Many organizations treat strategic planning either as a necessary evil or as a financial exercise that’s done once a year. This presents an opportunity for all marketers who may or may not have a seat at the planning table today.
Strategic planning should be a never-ending process, not a single event. If a muscle doesn’t get exercised regularly, it gets weak and flabby, and the planning muscle is no different.
I like to think of strategic planning as a year long effort that starts in January or February, and finishes when the executive team involves the board in November or December. It should start out broadly at the beginning of the year, with executives and managers carefully assessing the environment for challenges, opportunities and new ideas. You want to both look in the rearview mirror and peer as far as you can through the windshield. The year should also begin with a healthy dose of looking in the mirror, or self-assessment. As the year unfolds, the planning process narrows gradually like a funnel, and by late summer and early fall, executives and management are working together to determine what the strategic priorities will be, and what programs and tactics will be implemented to achieve them.
If your organization doesn’t start planning until later in the year, that presents a unique opportunity for you to insert yourself in the process and create a significant role for yourself. Peter Drucker’s Five Questions provides an excellent framework for looking in the mirror, and I’ve had success using it to link marketing to strategic planning in the eyes of the CEO and CFO. How? Just look at the questions!
- What is our mission?
- Who is our customer?
- What does the customer value?
- What are our results?
- What is our plan?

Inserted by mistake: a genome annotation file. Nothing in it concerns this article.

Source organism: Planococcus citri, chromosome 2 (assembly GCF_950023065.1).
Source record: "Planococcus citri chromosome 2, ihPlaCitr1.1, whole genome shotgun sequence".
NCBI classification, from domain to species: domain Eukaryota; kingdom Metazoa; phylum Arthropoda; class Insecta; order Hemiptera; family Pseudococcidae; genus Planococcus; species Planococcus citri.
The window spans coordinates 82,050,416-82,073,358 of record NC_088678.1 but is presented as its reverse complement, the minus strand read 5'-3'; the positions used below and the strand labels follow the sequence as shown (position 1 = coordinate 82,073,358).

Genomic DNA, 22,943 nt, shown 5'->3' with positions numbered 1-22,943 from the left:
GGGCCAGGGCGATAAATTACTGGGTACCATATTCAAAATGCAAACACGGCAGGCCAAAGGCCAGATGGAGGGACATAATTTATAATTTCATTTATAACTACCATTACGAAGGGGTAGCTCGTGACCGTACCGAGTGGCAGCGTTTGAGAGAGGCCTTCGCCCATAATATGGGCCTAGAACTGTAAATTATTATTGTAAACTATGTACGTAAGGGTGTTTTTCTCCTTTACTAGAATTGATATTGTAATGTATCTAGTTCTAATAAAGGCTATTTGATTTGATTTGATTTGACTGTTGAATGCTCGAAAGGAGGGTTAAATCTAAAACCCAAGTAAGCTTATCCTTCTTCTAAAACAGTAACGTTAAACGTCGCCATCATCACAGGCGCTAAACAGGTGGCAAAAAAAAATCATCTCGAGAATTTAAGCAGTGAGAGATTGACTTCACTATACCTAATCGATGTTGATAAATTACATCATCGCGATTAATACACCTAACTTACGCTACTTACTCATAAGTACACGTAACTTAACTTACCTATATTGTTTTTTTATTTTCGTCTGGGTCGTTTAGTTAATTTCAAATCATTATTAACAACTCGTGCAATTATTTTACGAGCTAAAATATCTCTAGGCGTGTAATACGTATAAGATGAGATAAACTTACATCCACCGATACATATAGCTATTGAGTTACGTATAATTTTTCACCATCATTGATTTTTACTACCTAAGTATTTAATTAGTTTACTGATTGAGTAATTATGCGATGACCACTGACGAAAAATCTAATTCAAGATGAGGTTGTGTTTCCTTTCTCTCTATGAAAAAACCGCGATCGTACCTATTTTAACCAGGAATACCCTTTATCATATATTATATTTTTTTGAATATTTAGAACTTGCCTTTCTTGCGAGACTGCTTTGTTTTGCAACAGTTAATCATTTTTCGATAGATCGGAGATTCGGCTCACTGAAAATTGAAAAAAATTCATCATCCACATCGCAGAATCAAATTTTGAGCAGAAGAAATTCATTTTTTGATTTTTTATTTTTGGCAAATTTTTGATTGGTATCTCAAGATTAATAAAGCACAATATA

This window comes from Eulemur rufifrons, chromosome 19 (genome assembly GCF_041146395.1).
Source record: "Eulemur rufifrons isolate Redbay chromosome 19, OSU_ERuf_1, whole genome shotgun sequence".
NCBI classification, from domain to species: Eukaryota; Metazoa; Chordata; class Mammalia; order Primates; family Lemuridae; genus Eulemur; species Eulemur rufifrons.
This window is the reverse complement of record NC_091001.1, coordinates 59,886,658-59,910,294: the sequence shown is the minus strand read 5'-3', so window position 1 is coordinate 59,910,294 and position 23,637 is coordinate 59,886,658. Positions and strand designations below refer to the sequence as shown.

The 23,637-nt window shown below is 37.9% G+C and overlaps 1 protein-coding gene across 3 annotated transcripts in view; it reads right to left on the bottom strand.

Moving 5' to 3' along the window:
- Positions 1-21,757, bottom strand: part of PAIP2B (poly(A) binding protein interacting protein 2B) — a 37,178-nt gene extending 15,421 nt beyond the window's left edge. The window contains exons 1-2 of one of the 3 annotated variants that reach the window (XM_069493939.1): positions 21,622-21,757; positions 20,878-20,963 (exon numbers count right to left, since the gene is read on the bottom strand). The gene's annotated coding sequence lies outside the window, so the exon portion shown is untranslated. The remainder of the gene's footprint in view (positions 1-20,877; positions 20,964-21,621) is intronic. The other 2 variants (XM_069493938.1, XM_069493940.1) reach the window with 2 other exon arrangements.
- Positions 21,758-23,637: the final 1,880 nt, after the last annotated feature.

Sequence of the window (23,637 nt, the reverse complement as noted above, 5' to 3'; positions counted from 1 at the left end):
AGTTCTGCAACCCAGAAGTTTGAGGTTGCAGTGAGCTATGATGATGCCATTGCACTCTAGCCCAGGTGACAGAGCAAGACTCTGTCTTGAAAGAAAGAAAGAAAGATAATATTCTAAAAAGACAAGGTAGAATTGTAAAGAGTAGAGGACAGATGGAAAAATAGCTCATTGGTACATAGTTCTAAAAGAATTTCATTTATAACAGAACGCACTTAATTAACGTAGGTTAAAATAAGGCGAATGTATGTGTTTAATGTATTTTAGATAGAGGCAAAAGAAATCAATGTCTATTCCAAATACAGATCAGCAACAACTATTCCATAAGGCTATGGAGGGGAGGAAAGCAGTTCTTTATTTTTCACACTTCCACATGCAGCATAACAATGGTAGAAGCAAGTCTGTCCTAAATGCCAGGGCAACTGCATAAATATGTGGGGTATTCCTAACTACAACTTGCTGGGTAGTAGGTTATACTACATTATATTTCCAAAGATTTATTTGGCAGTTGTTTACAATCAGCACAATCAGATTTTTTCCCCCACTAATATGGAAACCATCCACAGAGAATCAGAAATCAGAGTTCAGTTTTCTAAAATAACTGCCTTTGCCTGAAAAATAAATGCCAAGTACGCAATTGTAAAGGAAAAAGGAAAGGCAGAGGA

The first three questions are in essence marketing questions. Your mission is your organization’s purpose and reason for being. Marketing already plays a key role in communicating it, and it should be intertwined with your brand purpose and internal and external brand position, all of which you drive.
The decision of who your target customer(s) is and understanding what they value is the bullseye of what your marketing team does. That’s what drives your ability to come up with unique, relevant and differentiating products and value propositions that win in the market. Having anyone but you leading the charge to answer those questions is sheer marketing heresy!
While these questions seem beguilingly simple, I guarantee they will generate hours of heated debate among your executive team. They will also give you and your team ample opportunity to introduce customer research and “Voice of The Customer” into the discussion, which empowers the executive team to gravitate from the “sample size of one” debate, where no common ground is found, to a customer insight-led discussion where true insight and action can flow.
Now is the time to begin this discussion with your executive team. Let me know how it goes! Schedule a consultation with Mark today by clicking on the link below.